Munich/Paris: Siemens AG and Alstom SA agreed to merge their rail businesses in a deal that brings together former arch-rivals from Germany and France to create a European transportation giant aimed at countering competition from China.
Siemens will transfer its business making train and transit cars and signalling equipment to Alstom in exchange for a 50% stake in the enlarged company, according to a joint statement. The renamed Siemens Alstom, with sales of about €15.3 billion ($18 billion), will remain based in the Paris area. Alstom chief executive officer (CEO) Henri Poupart-Lafarge will keep his position and the chairman will be named by Siemens.
“We need to strengthen our ability to compete,” Siemens CEO Joe Kaeser said in a video about the tie up, which the companies call a merger of equals. “A dominant player in Asia has changed global market dynamics.”
The combination will give the German company control of an icon of French industry that developed the high-speed TGV trains that zip across the countryside at upwards of 300 kilometers an hour (186 miles per hour).
President Emmanuel Macron’s government backed the deal after receiving assurances on jobs, and it comes just days after German chancellor Angela Merkel was re-elected on a platform of closer European ties. Capping years of speculation in the industry about the need for consolidation, the tie up could mirror the emergence of European planemaker Airbus in the 1970s that went on to become the biggest competitor to Boeing Co.
Shareholders in Alstom will receive two special dividends, one of €4 a share and the other of up to €4 a share. One is to compensate them for giving up control of the company, and the other to be paid from the proceeds of Alstom’s put options for joint ventures it has with General Electric Co.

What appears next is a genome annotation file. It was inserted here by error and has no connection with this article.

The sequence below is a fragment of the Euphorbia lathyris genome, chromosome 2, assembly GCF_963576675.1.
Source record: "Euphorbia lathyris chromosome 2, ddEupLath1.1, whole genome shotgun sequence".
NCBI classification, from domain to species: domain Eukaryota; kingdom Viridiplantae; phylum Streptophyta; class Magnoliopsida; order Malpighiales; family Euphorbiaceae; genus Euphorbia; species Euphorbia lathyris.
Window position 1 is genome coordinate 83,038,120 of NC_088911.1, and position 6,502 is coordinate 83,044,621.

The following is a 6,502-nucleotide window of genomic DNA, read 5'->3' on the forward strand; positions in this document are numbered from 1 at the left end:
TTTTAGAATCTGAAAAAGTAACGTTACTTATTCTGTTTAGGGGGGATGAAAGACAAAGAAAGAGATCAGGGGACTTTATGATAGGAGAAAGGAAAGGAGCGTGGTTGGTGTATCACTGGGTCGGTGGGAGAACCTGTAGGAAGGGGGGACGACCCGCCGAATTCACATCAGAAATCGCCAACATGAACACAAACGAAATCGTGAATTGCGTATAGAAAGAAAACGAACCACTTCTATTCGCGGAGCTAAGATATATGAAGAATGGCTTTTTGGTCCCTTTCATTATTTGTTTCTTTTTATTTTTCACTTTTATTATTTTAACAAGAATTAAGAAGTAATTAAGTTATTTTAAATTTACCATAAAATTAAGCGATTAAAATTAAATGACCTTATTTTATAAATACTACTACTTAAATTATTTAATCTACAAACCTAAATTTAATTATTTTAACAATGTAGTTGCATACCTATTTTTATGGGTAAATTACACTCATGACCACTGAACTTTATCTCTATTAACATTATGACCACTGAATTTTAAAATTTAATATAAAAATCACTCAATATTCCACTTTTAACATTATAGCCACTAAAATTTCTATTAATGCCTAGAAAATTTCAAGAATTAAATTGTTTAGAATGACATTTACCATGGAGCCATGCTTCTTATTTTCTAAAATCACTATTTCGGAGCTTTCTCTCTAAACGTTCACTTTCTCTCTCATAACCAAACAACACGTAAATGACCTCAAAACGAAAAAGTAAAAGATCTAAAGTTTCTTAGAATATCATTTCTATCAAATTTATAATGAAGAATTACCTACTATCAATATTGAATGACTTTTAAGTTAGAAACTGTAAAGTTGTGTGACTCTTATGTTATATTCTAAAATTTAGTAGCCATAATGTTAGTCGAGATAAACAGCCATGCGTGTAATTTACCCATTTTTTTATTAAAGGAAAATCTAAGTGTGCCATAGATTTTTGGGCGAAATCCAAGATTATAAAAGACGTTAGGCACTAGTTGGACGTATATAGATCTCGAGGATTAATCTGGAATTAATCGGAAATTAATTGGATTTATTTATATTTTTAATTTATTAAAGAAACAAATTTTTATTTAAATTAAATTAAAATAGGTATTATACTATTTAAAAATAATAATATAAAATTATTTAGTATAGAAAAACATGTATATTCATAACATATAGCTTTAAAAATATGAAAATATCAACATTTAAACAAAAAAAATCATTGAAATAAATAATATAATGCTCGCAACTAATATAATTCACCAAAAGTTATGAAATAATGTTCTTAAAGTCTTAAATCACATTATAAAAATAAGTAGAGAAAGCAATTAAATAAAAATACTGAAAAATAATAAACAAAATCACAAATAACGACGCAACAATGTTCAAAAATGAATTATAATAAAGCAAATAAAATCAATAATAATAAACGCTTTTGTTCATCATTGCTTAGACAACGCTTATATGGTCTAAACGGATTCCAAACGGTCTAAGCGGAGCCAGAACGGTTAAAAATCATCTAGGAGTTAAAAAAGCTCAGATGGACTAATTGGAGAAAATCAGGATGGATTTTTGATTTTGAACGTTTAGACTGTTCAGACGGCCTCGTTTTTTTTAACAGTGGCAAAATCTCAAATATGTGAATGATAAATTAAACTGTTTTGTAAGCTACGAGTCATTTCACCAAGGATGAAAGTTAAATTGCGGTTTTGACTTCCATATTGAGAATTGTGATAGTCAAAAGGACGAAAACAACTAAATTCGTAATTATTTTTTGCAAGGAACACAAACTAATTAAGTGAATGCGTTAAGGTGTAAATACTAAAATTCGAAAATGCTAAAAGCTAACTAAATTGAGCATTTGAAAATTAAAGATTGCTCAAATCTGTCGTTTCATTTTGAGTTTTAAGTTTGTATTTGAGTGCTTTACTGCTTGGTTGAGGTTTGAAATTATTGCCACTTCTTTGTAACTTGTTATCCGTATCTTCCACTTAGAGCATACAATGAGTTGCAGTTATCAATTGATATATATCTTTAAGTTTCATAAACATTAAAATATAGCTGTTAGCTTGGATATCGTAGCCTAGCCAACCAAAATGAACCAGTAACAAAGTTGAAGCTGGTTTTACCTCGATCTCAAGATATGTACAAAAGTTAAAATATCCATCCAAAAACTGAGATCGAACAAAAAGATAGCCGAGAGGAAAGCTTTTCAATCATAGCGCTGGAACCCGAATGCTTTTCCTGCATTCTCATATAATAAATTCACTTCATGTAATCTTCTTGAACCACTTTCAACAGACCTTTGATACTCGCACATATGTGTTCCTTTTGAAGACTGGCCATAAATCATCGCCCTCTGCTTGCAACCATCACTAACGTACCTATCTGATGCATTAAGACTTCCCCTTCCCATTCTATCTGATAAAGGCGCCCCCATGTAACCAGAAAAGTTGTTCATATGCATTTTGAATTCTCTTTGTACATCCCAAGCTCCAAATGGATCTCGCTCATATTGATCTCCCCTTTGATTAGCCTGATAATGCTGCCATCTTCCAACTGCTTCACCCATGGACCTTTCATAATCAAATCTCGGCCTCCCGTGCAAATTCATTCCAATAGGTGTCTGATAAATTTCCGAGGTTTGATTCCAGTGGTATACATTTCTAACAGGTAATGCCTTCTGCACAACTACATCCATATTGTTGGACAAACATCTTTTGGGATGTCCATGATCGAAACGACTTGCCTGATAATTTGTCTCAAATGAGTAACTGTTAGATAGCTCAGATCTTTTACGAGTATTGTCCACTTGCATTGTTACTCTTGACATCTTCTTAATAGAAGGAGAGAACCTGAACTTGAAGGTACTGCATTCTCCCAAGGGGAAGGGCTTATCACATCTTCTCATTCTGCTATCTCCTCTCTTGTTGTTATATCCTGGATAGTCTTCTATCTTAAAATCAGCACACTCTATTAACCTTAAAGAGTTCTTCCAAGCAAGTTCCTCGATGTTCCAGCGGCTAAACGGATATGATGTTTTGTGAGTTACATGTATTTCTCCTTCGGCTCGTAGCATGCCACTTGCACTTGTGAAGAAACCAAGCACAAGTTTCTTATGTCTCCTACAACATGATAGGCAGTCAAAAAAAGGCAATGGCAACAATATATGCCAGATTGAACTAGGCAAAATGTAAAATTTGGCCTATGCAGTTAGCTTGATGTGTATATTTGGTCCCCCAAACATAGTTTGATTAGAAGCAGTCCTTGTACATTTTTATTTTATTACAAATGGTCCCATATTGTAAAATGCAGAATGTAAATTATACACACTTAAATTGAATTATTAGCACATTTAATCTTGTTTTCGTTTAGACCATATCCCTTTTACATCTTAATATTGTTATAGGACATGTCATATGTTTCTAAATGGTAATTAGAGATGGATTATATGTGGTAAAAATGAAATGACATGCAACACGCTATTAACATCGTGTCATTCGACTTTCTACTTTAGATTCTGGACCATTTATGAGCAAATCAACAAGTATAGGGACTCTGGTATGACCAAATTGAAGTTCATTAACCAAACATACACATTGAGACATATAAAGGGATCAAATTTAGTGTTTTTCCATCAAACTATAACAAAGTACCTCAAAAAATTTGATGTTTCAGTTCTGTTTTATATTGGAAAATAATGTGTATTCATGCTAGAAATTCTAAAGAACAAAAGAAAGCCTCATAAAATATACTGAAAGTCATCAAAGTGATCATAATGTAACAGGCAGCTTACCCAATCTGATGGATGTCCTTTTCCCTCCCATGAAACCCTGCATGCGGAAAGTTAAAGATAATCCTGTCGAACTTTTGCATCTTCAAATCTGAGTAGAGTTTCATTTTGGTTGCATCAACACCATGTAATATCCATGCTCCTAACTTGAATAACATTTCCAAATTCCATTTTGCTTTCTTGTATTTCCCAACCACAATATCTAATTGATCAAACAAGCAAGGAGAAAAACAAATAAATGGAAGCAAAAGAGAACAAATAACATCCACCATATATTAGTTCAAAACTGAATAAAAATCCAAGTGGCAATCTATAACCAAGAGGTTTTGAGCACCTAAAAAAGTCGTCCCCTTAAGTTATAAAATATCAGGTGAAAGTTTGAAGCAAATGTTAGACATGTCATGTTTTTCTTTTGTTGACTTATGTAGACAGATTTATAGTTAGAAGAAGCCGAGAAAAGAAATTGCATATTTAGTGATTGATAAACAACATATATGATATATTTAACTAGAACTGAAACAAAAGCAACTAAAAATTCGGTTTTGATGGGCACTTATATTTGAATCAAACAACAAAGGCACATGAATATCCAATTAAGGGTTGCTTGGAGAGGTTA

The companies expect annual synergies of €470 million and Alstom will have to pay a €140 million break up fee if it decides to cancel the transaction. They are aiming to close the deal by the end of 2018. The new entity will have an order backlog of €61.2 billion.
Alstom shares have surged 29% this year, giving the company a market value of €7.4 billion. Siemens, which also makes products including power-generation and health-care equipment, is down 0.2% for a value of €99.1 billion.
The new company will remain listed on the Paris stock exchange, while Siemens’s mobility solutions business will have headquarters in Berlin, and rolling stock in the Paris area. Jochen Eickholt, head of Siemens Mobility, will assume an “important responsibility” in the merged company, the companies said.
Siemens Alstom, which will have about 62,000 employees, will become the second-largest maker of rail cars and locomotives after China’s CRRC Corp. Years of bitter rivalry between the European companies created animosity in the past so a deal between them was unexpected until last week, when Bloomberg reported talks. These came alongside the German company’s negotiations to join forces with Canadian competitor Bombardier Inc. through two joint ventures.